Hakimullah Says, He Is Alive And WellPakistan's Taliban leader Hakimullah Mehsud released a new audio recording in Peshawar on Saturday, saying he was alive and well after a US drone missile attack was said to have killed him.The recording comes a
Pakistan's Taliban leader Hakimullah Mehsud released a new audio recording in Peshawar on Saturday, saying he was alive and well after a US drone missile attack was said to have killed him.
The recording comes a day after the Taliban released a similar audio file in which Mehsud said he was alive but did not mention the specific strike on Thursday that triggered rumours of his death.
"After the audio I released yesterday, some people speculated and said that I did not mention the date," Mehsud said.
"Today, on the 16th of January I am saying it again -- I am alive, I am OK, I am not injured... when the drone strike took place, I was not present in the area at that time."
The Pakistani Taliban released an audio recording allegedly made Friday of Hakimullah Mehsud denying he had been killed in a US bombing raid as the military investigated the reports.
Reporters familiar with Mehsud said the voice appeared to be his, but there was no mention of dates or the bombing alleged to have killed him, making it impossible to confirm if it was recorded before or after Thursday's strike.
"Sometimes they (the government) launch propaganda about my martyrdom through media and sometimes they say that the operation has been completed in South Waziristan. This can never happen," Mehsud said.
He was referring to military operations against Taliban strongholds launched last year in the tribal district of South Waziristan.
"So far we do not have confirmation of him either getting killed or getting injured. It will take a little more time to confirm this or otherwise," military spokesman Major General Athar Abbas told a foreign news agency."Intelligence agencies are at their work, they are trying to probe and find out from their sources."
The TTP has already issued a number of statements denying Mehsud's death, and on Friday militant spokesman Azam Tariq said his boss had left the Shaktoi area pounded by the missiles "40 to 60 minutes" before the strike.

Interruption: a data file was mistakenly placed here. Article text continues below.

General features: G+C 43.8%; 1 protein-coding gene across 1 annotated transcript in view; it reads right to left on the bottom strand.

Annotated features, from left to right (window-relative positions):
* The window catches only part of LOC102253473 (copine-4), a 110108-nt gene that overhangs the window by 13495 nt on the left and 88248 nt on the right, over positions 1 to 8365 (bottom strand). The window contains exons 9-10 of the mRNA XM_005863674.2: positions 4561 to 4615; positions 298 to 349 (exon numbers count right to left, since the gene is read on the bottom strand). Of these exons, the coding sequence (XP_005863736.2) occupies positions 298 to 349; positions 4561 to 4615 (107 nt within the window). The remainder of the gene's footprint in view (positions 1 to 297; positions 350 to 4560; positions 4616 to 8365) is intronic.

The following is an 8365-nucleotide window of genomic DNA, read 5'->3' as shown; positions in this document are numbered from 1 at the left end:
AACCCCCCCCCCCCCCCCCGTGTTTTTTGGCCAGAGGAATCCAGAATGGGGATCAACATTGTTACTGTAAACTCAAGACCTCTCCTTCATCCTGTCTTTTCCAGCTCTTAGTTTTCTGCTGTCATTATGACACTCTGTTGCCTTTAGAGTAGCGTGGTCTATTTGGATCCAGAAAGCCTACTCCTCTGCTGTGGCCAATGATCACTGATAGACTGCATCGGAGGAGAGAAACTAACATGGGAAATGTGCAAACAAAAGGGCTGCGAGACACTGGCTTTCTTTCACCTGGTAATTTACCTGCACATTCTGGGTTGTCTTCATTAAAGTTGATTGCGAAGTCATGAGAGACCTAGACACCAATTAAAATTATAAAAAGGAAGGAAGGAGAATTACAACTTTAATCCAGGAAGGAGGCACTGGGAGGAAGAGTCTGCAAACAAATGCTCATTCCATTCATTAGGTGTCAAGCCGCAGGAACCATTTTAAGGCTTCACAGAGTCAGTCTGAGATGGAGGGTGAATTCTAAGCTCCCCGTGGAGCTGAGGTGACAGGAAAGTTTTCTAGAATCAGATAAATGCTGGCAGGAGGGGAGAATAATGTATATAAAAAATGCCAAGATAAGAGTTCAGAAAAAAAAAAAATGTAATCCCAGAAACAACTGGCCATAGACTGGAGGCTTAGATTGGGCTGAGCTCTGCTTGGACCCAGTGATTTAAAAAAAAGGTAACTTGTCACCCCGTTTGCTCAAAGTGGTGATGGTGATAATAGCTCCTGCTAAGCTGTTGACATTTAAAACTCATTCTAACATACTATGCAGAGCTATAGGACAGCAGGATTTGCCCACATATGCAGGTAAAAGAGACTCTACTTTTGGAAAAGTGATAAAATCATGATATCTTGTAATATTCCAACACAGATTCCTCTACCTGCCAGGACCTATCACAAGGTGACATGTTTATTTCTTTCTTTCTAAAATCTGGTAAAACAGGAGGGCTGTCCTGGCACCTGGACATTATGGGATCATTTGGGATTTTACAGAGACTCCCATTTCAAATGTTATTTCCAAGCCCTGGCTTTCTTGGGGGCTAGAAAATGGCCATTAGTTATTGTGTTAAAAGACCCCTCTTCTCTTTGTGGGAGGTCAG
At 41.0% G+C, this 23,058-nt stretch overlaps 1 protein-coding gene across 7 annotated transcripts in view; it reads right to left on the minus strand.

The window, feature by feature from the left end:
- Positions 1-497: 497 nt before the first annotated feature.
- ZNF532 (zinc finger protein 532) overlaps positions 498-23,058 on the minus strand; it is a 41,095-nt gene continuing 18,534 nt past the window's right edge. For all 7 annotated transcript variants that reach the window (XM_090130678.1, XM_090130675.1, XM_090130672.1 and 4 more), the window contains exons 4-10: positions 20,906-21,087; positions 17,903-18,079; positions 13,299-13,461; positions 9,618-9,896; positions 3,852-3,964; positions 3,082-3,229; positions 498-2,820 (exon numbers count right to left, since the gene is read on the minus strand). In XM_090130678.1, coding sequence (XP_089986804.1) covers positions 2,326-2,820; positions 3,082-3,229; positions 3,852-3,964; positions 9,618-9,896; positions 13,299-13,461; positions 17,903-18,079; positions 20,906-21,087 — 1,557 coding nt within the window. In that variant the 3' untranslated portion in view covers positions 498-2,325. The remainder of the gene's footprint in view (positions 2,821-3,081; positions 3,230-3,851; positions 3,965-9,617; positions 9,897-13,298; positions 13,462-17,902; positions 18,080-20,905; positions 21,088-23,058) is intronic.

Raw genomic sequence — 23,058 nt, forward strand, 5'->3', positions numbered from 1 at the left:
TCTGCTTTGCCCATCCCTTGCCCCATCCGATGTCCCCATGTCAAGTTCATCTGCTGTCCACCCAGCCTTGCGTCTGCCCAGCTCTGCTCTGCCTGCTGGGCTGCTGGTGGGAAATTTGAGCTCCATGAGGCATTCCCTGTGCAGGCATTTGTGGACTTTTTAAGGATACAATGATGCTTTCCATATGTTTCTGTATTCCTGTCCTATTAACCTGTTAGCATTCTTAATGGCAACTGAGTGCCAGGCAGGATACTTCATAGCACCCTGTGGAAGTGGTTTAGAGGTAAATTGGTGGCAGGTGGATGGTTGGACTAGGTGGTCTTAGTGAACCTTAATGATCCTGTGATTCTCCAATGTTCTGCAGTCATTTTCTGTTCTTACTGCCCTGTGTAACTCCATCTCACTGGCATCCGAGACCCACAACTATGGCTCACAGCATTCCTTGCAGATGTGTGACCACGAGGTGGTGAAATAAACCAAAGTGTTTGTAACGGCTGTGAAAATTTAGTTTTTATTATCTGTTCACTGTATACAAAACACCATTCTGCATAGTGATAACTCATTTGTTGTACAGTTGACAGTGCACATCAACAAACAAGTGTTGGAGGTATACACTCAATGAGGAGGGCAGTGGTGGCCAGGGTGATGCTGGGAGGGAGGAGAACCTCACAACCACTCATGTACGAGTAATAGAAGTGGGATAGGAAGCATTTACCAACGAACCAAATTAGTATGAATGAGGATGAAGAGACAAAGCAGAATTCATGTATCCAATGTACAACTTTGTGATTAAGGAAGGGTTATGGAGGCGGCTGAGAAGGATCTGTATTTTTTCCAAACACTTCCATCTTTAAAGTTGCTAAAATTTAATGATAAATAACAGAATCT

"Hakimullah is alive and safe. I met with him last night, there was not even a scratch on him," Tariq told the agency by telephone.
Amid continuing drone strikes Friday, at least five militants were killed at 19:45 pm (1445 GMT) in Zanini village near the town of Mir Ali, about 30 kilometres (18 miles) east of Miranshah, the main town of restive North Waziristan tribal district.
"US drones fired four missiles at a militant compound and at least five militants were killed," a senior security official told the news agency on condition of anonymity.
Less than two hours later, a second drone strike at Bichi village killed another six militants, according to a senior security official.
More than 700 people have been killed in around 80 US drone strikes since August 2008, with a surge in 2009 under US President Barack Obama. Nine drone strikes have hit the tribal northwest this month alone.
The bombings fuel anti-American sentiment in Muslim Pakistan, and the TTP repeatedly vow to avenge the raids.
In Kabul, Richard Holbrooke, Washington's special representative to Afghanistan and Pakistan, said he could not confirm if Hakimullah Mehsud was among those killed in Thursday's raid in Pakistan's lawless northwest tribal belt.
"I've heard every conceivable version of what has happened and I don't know," said Holbrooke. "If he is still alive he is one of the worst people on earth, one of the most vicious," Holbrooke told reporters in Kabul.
"I don't know what his status is, we've heard all the rumours and we're just going to sit back and let it develop. But I do want to stress how strongly we feel about this man and this group," he said.